Transport technology is developing fast and it is not clear which technologies will dominate. This makes the transition to zero-carbon transport more difficult to plan.
Because of the urgency of the environmental crises, the Common Home Plan is based only on existing technologies as there simply isn’t time to invent, test and deploy new technologies. Transport is an exception to this, because transport technology is currently developing fast and it is not clear which technologies will dominate. This makes the transition to zero-carbon transport more difficult to plan.
But there are some things we know will be very likely. First, zero-carbon transport will either be fuelled by electric batteries or hydrogen fuel cells, and the likelihood is that we will end up with a mix of both. Hydrogen refuelling is difficult at the small scale so most small vehicles like cars and vans will probably use electric batteries. But electric batteries get increasingly inefficient at a larger scale and so lorries and buses are more likely to use hydrogen fuel cells, and very large vehicles like ferries and cargo ships will almost certainly use hydrogen.
There are other, crucial questions we don’t yet know the answer to. Perhaps prime among them is the development of autonomous (or ‘driverless’) vehicles. There is a good chance that these will come to dominate because they are simply much more efficient at moving people and goods around. However, these technologies are still in development and there is a long way to go before we can talk with any certainly about a ‘driverless future’.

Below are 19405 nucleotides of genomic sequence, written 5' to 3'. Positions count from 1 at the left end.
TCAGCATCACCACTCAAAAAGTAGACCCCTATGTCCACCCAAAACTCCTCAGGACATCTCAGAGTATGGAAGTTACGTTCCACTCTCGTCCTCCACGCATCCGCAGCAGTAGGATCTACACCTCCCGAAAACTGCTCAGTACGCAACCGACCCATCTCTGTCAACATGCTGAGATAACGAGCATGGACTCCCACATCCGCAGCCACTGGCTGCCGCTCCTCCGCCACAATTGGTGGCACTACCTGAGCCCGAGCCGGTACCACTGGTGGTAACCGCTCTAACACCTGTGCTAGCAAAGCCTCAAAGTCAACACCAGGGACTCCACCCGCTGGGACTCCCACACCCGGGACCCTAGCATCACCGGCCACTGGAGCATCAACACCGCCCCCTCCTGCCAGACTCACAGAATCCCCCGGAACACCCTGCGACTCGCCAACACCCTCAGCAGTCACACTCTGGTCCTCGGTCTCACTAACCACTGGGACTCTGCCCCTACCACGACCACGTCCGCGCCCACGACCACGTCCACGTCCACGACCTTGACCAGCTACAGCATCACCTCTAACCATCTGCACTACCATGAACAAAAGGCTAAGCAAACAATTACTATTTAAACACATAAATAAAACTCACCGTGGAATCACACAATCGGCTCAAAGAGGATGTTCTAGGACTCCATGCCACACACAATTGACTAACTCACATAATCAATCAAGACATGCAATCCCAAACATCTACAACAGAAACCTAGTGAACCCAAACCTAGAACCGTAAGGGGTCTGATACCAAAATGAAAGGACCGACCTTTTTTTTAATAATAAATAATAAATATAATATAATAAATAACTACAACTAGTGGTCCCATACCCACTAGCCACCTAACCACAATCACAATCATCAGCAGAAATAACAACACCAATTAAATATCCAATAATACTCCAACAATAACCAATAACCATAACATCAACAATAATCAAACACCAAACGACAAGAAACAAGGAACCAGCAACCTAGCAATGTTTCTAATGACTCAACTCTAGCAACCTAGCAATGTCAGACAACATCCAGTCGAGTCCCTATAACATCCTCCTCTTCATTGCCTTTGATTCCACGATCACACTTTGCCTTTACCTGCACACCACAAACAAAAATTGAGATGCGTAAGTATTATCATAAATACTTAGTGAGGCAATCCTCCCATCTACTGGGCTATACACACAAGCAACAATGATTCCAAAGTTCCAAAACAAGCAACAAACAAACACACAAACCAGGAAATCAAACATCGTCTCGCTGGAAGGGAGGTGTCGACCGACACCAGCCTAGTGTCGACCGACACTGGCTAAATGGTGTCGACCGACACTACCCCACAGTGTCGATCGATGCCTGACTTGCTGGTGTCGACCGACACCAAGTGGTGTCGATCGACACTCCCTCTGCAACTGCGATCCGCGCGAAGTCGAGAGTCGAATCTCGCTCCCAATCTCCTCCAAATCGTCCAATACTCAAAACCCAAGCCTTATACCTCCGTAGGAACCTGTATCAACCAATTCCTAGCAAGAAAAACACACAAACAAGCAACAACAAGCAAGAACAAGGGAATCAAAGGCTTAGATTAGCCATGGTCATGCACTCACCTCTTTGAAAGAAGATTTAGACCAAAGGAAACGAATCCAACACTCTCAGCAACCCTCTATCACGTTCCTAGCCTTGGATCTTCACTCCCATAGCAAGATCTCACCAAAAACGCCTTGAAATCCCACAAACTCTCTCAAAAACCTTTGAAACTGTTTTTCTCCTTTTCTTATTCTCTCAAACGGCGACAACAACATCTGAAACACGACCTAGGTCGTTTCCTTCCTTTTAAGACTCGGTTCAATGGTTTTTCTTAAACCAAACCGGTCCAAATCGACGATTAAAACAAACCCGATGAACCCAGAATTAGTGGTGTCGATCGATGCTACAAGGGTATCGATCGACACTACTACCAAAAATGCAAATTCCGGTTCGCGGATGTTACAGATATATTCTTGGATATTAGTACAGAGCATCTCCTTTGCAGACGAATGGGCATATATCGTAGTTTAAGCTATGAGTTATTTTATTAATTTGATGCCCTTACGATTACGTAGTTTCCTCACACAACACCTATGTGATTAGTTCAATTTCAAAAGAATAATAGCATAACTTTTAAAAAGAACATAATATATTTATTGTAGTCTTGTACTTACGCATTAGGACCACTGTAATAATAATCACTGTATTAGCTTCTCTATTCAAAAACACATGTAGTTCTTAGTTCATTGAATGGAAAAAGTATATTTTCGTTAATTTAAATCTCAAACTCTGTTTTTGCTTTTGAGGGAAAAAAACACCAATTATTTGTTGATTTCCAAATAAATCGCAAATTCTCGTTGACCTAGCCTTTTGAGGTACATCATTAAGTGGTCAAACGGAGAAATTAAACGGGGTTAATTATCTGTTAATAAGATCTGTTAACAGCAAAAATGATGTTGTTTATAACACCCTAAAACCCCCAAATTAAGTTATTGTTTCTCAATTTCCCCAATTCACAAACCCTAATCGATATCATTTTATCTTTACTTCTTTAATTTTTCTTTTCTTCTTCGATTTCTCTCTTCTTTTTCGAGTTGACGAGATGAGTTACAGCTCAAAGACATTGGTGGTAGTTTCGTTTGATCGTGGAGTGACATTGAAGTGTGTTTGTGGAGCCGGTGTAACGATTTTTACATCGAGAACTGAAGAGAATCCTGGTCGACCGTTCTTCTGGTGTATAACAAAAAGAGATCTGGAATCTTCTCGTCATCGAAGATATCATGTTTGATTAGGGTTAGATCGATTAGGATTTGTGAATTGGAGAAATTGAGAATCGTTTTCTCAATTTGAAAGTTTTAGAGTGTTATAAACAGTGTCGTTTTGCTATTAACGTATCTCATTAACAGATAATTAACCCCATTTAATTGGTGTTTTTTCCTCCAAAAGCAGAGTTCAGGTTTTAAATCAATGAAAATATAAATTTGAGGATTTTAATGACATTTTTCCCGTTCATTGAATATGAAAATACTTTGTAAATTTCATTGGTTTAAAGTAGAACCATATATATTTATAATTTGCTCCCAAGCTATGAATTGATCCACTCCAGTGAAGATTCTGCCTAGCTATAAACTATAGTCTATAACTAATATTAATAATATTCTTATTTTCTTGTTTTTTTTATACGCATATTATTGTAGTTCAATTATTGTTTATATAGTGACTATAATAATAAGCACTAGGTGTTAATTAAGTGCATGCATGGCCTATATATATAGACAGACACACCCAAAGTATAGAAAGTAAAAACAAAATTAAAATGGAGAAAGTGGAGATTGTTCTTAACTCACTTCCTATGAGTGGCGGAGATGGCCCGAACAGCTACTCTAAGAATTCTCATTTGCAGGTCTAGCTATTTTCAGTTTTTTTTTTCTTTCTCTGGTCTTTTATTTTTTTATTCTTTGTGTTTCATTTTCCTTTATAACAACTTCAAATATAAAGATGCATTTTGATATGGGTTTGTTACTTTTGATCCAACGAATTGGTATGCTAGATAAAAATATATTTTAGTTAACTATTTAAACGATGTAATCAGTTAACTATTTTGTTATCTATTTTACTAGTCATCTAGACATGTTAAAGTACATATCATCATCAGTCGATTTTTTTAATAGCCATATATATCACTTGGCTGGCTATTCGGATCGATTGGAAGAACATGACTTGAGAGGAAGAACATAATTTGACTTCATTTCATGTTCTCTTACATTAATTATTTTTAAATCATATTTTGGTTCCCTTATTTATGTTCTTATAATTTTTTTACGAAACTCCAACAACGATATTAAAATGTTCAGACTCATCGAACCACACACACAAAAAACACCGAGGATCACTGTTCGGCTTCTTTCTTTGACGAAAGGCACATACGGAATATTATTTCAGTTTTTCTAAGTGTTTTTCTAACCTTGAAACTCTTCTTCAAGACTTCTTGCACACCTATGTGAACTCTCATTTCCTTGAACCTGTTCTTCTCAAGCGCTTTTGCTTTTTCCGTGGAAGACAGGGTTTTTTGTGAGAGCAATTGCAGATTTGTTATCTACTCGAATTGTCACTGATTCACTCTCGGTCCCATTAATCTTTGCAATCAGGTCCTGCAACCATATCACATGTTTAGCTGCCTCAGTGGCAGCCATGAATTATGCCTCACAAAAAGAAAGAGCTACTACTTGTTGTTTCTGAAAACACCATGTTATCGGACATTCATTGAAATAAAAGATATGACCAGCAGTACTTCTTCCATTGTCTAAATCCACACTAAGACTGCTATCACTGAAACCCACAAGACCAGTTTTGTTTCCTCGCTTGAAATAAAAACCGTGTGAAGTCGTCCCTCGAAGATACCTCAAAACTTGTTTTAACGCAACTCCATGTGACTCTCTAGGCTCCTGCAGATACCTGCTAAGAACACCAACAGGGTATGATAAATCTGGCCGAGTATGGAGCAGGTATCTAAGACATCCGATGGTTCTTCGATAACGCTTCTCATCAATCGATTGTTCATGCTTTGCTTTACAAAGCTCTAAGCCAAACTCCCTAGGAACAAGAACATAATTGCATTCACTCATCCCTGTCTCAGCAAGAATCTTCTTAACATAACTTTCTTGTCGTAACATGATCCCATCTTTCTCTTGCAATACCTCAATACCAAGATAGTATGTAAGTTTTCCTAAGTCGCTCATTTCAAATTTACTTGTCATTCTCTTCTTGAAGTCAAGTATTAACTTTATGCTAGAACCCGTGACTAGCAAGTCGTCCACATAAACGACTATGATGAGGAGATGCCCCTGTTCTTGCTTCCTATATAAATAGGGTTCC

This is problematic; put simply, the infrastructure for cars driven by people would be much the same as the infrastructure for driverless – but it would be in a completely different place. It will be very costly and complex to put street-side recharging facilities into every residential area, but this is where the demand for charging of private cars parked at home would be. However, autonomous cars would not be parked in residential areas at all and are more likely to be charged in large central depots overnight when not being used.
This makes planning a carbon-free transport system difficult – but there are some things we know for certain. First, we will need a national electric recharging infrastructure even if we don’t know the optimal locations for all recharging facilities. This will be needed for the gradual transition to privately-owned electric vehicles and for whatever system takes over from there. We will also need a national hydrogen storage and refuelling infrastructure for larger vehicles. These are substantial tasks which will underpin whatever system we move to and so work should begin immediately. This first stage will cost around £3 billion – but that is likely to be a small proportion of the total investment needed in the decarbonisation of transport. However, considering how much cheaper it is to run electric or hydrogen vehicles, not to mention the cost to our health of local air pollution due to toxic emissions from petrol and diesel engines, this initial investment will be of great overall benefit both to the consumer and the environment.